There are other strengths of this study of the prognosis of ELBW infants, apart from the high follow up rate. The ELBW cohort was geographically based. Outcome was determined at 14 years of age, enabling a more certain estimate of neurosensory morbidity than studies of outcome earlier in childhood. There were contemporaneous NBW controls which allowed a basis for comparison of the outcome measures with ELBW children. Few other studies have been as rigorous in determining the prognosis for ELBW children.
The overall rate of neurosensory disability was significantly elevated in ELBW survivors in our study, consistent with other studies showing major neurosensory disabilities in up to 20% of school aged ELBW survivors.18-20 In other studies, rates of impairment have been reported to be higher in the ELBW groups than in those with birth weights of 1000–1500 g,21 22 a birthweight group that we did not study.
Five children diagnosed with cerebral palsy at 2 years of age no longer had cerebral palsy at later ages, and one child with mild cerebral palsy at all later ages was not diagnosed at 2 years of age. Even though the change in the diagnosis of cerebral palsy was not statistically significant within our study, our findings are consistent with others describing a tendency for overdiagnosis of cerebral palsy in preterm children rather than underdiagnosis early in childhood.23 24 This highlights the difficulty in making the diagnosis of cerebral palsy before 5 years of age.25In other children the diagnosis of cerebral palsy was stable over time, although there were some changes in the classification of severity. Given the somewhat subjective nature of the classification of the severity of cerebral palsy, this is not unexpected. Diagnoses of blindness and deafness were stable in children seen at all ages. Overall, the early childhood assessments were highly predictive of neurosensory outcome at 14 years of age, but the accuracy improved substantially with increasing age.
Changes in psychological test scores between ages were the predominant reason for a change in classification of disability over time. This is hardly surprising as psychological test scores were divided at certain points to classify disability, and children could be above the cut off point at one age and below the cut off point at another age. The improved accuracy of the prediction of disability at 14 years of age from assessments earlier in childhood was related to the diminished variability of psychological test scores over time, as shown in fig 1. Others have described a similar accuracy of psychological tests earlier in childhood with psychological tests at 12 or more years of age.26 27
Cognitive problems have been reported in other follow up studies of ELBW children to adolescence; Saigal et al 27 reported that 17% had an IQ < −2 SD below the mean, consistent with the rate of 20% (16/79) in our ELBW cohort. The relatively consistent relation between earlier assessments at 2, 5, and 8 years of age and cognitive assessment at 14 years of age in our study has also been shown in other studies of preterm survivors.27 28 On the other hand, reports of a fall in IQ from earlier ages to adolescence have been published,26but probably resulted from changes in the assessment tool used, leading to lower subsequent scores.29 Indeed, Bottinget al 26 reported differences in IQ scores at 6 (using the WPPSI) and 12 years of age (using the WISC-III) in both their preterm and control children of similar magnitude to our study between 5 and 14 years of age with the same psychological tests.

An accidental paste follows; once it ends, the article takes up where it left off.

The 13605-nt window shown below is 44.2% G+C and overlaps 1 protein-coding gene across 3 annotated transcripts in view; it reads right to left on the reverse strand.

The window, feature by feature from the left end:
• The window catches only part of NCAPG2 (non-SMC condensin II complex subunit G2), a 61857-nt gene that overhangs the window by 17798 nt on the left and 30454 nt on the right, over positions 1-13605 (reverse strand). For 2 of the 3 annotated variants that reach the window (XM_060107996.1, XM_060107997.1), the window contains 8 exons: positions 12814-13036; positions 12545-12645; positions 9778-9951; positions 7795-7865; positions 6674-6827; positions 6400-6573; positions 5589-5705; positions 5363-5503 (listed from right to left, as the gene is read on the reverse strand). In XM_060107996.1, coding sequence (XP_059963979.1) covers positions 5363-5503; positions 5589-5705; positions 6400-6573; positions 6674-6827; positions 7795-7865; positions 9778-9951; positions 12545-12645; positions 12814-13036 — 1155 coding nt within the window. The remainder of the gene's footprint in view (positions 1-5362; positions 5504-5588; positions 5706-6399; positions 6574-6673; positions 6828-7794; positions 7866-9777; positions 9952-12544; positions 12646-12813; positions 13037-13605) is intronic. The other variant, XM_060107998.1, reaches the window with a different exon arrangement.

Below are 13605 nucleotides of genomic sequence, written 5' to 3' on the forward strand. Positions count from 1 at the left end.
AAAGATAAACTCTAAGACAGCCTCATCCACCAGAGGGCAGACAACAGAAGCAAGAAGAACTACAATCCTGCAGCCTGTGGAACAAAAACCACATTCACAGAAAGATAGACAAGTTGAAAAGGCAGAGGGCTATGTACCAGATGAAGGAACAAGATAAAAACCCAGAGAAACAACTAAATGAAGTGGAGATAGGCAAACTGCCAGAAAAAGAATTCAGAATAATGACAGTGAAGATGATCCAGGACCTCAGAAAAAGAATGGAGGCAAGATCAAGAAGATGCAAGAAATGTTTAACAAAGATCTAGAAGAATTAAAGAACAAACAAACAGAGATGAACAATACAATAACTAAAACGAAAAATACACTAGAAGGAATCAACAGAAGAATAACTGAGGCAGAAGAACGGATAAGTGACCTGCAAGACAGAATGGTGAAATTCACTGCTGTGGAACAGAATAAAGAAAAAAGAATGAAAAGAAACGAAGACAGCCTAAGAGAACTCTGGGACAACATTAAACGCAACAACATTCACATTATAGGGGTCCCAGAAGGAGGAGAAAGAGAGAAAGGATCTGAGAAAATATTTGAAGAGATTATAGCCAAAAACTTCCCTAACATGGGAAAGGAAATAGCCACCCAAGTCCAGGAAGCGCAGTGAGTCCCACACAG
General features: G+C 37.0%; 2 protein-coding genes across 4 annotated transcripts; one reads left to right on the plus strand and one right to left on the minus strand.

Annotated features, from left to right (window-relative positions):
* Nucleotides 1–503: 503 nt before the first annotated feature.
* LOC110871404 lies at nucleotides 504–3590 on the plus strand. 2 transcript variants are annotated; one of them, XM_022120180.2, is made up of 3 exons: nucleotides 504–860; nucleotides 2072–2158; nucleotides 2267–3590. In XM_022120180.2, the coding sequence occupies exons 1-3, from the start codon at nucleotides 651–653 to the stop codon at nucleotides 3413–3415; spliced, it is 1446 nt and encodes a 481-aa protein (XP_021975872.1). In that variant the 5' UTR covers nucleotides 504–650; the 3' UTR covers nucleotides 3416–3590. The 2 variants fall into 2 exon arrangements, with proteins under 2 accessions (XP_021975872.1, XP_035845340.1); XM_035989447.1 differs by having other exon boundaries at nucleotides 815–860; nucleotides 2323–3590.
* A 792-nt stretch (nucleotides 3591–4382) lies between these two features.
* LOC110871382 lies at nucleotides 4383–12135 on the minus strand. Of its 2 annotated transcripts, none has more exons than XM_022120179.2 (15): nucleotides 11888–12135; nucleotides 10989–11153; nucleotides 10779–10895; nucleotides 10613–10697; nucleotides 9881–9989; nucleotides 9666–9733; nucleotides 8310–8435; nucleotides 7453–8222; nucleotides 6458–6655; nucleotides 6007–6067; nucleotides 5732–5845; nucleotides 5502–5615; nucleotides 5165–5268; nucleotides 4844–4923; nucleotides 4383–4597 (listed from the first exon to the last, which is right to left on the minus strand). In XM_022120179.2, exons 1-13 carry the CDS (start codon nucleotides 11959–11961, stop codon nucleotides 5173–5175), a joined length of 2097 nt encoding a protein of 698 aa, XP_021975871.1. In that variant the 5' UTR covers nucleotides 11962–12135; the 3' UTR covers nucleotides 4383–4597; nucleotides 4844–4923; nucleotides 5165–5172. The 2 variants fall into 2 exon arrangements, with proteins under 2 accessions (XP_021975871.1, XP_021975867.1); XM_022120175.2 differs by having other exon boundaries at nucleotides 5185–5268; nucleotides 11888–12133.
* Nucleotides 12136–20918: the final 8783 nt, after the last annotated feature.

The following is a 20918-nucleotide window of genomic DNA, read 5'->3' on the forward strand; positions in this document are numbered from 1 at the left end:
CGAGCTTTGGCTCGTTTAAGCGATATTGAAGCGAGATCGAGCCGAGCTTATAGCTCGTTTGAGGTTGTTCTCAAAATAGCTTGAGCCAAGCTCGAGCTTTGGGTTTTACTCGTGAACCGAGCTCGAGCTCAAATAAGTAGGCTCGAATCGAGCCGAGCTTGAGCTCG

Although overall accuracy was not improved by using the NBW controls rather than test norms as the basis for comparison, we consider it more important to avoid bias than just to improve overall accuracy. We would have significantly underdiagnosed cognitive problems at 5 years of age in our cohort if we had relied solely on psychological test norms to classify children, rather than results from contemporaneous NBW controls. Gross et al 30reported a similar elevation of psychological test scores for the MDI on the Bayley Scales7 of control children relative to the published norms. In their study, the control group had a mean MDI of 115 at 2 years of age compared with 106 in the NBW controls in our study. As in our study, they reported less cognitive delay in their preterm cohort when psychological tests were compared with test norms than when compared with the controls.
Cognitive problems have obvious implications for academic performance. Reports of academic achievement in ELBW survivors indicate that they do less well as a group, particularly in mathematics.27 31It is important to recognise the higher rate of academic problems in ELBW children to ensure that they are diagnosed and special assistance provided.
There is always a compromise between increasing length of follow up and diminished relevance to contemporary ELBW infants in newborn nurseries. On the one hand, the longer the period of follow up, the more certain are the diagnoses of neurosensory impairments and disabilities. On the other hand, the less relevant the rates become because perinatal care and survival rates have changed dramatically in the interim. However, the estimates of neurosensory impairments and disabilities observed in our cohort still provide the best estimate for what infants in nurseries today will be like at 14 years of age, until superseded by more contemporary cohorts.
This work was funded in part by the Department of Health and Community Services, Victoria.
Participants in the Victorian Infant Collaborative Study Group: convenor: Lex W Doyle, paediatrician; collaborators (in alphabetical order): Catherine Callanan, research nurse (the Royal Women's Hospital); Elizabeth Carse, paediatrician (Monash Medical Centre); Daniel Casalaz, paediatrician; Margaret P Charlton, psychologist (Monash Medical Centre); Geoffrey Ford, paediatrician (the Royal Women's Hospital); Marie Hayes, research nurse (Monash Medical Centre); Elaine Kelly, psychologist (the Royal Women's Hospital, the Mercy Hospital for Women); Anne Rickards, psychologist (the Royal Women's Hospital); Andrew Watkins, paediatrician (the Mercy Hospital for Women); Victor Yu, paediatrician (Monash Medical Centre).